Sports Love Disclaimer
I’m a huge sports fan. I’m the guy who throws big Super Bowl parties, can be found yelling at the TV when the umpire makes a bad call, and watches through his fingers when the station decides to replay an injury over and over again.
But as much as I love the competition and the adrenaline rush of a great play, one of my favorite aspects of all sports is the uplifting stories that can come out of competition. I’m a sucker for every story about an athlete beating the odds and making a miraculous recovery, or a team doing something charitable and giving a fan the time of their life.
As such, the story of the National Beep Baseball Association is like my greatest weakness.
Organizations like the Special Olympics have gone a long way towards disrupting the idea that competition is unique to able-bodied individuals. And the NBBA is joining in that fight.
The NBBA is a baseball league for the blind and visually impaired.
The game is played with the use of specialized equipment. First, there are the blindfolds. Every player is blindfolded because the degrees of their blindness varies. The blindfolds are used to even the playing field.
Then there’s the ball. Bigger and lighter than a standard baseball, the beep baseball emits a steady beeping noise when a pin is pulled. At which point, the pitcher throws the ball towards the batter who listens for the moment when the ball is within range and takes a swing.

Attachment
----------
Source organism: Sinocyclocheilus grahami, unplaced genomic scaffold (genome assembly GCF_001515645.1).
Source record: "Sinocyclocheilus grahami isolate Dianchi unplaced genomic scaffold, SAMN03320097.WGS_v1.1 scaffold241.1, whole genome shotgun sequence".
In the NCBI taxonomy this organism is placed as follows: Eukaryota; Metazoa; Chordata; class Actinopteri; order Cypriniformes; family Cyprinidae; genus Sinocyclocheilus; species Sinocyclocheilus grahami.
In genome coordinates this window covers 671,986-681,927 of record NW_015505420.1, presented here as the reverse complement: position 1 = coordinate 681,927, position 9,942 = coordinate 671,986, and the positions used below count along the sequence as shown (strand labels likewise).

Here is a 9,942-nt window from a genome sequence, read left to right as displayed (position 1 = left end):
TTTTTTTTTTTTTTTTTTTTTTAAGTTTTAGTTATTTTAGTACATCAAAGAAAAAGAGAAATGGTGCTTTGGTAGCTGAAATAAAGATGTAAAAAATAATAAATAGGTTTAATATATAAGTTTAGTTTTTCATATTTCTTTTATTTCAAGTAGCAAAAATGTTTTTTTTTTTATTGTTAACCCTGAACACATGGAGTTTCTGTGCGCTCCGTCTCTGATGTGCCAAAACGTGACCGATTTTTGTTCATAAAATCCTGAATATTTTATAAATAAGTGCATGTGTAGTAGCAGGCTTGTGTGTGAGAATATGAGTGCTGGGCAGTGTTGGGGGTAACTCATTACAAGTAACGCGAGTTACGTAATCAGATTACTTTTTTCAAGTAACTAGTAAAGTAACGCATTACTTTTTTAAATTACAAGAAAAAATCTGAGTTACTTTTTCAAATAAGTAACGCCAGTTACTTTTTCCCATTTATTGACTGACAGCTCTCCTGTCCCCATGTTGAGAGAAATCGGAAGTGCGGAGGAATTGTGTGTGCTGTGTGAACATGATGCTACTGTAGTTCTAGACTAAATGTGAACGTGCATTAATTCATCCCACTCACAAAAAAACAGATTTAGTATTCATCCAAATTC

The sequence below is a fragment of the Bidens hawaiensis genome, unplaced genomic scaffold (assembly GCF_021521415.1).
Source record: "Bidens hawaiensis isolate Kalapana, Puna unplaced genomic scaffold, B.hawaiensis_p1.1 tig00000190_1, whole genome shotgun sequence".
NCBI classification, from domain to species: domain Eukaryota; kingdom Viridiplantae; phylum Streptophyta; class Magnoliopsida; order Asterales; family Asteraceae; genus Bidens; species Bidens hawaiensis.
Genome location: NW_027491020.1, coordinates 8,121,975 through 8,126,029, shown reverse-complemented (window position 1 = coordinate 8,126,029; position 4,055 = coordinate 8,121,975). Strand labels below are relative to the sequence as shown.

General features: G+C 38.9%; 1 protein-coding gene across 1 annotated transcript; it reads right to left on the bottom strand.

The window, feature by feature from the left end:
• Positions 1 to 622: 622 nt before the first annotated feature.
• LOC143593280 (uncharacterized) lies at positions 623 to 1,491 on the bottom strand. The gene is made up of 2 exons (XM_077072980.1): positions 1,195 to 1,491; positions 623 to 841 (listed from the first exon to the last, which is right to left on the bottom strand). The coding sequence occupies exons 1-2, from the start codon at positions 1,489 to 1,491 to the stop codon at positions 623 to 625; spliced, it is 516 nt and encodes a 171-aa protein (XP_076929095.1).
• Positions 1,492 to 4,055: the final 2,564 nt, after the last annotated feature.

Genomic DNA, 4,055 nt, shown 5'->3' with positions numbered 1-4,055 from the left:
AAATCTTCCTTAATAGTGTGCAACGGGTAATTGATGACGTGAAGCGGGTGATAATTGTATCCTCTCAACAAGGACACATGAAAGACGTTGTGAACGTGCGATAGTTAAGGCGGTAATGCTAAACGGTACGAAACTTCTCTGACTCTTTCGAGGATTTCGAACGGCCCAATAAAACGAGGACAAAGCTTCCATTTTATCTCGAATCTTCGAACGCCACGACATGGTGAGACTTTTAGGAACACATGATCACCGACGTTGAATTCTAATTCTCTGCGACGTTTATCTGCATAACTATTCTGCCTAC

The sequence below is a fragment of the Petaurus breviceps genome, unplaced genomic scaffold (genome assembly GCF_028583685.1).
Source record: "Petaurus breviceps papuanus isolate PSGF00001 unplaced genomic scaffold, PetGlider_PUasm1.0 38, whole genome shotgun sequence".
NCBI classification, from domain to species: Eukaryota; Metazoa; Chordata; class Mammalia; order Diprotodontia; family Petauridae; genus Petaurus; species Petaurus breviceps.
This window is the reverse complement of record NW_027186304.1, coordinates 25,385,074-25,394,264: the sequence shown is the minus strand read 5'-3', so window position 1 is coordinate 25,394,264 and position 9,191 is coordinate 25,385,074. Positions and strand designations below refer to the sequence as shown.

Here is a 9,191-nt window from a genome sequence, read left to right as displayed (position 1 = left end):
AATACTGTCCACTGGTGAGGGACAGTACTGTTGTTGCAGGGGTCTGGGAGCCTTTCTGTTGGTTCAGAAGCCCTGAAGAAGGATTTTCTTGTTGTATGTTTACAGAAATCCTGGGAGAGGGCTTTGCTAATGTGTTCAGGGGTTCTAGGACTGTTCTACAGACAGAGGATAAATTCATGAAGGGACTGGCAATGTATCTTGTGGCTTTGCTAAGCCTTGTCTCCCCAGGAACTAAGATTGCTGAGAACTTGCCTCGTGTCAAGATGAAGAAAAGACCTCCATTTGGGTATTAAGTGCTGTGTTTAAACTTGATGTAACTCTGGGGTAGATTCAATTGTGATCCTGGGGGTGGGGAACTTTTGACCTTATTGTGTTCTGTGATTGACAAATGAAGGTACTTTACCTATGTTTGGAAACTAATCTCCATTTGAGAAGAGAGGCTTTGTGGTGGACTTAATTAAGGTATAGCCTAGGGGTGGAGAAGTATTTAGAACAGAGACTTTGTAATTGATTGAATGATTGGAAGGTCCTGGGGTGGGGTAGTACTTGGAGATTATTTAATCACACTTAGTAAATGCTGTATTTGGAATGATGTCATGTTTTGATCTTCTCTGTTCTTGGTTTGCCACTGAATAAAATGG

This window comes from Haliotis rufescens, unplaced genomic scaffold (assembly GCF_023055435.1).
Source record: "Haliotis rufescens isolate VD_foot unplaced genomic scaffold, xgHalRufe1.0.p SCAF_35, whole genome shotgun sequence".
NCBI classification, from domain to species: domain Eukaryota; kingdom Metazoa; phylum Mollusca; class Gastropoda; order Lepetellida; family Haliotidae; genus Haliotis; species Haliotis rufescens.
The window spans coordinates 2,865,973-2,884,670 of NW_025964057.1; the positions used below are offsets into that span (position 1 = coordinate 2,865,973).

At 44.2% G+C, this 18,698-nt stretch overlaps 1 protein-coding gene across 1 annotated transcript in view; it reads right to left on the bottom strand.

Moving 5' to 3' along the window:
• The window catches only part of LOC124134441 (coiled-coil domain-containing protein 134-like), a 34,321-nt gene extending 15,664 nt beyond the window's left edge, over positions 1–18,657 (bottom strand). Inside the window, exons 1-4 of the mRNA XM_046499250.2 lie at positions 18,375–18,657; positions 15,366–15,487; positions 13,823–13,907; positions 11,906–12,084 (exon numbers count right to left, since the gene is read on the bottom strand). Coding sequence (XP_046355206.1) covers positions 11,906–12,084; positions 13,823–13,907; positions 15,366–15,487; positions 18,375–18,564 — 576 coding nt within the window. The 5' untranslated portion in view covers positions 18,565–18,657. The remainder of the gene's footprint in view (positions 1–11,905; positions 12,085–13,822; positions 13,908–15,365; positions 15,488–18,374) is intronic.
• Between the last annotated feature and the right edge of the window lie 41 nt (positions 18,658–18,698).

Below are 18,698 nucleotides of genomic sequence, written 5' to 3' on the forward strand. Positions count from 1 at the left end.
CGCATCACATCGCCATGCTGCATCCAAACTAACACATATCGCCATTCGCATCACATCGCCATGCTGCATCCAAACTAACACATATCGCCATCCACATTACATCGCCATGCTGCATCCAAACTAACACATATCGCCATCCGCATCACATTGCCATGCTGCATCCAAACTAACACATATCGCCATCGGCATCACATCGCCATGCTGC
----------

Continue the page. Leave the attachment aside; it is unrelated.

One thing that sets Beep Baseball apart from the major leagues is the level of partnership between the pitcher and the batter. Because the pitcher is one of the only sighted individuals on the field (joined by the catcher and a few spotters who work to avoid serious collisions), his main job isn’t actually to get the batter to strike out. He’s actually working in tandem with the batter, within reason, to try and ensure he gets a hit.
Once the hit is scored, the batter runs towards one of two four-feet tall foam-padded bases. The bases also beep but in a different tone than the ball, and they are placed roughly where first and third base are located on a standard baseball diamond.
The outfielders listen for the beeping ball coming towards them. Their job is to collect the ball from where it’s landed or rolled before the batter makes it to his designated base. If they succeed in their tasks, an out is scored, but if the batter makes it to the base first, a run is scored.
Blind Baseball is gaining attention. The 2014 World Series featured teams from Canada and Taiwan in addition to the US. And the end of that series also had items being placed in the National Baseball Hall of Fame.
The more attention paid to the sport, the better. The NBBA gives people who may have lost hope of ever pursuing their dream of playing baseball the opportunity to do just that.
I think it’s kind of neat to see the sport get some recognition at this level and I hope it raises awareness […] It is about showing the ability in a disability. -Rob Weissman, coach of the Association for Blind Citizens Boston Renegades team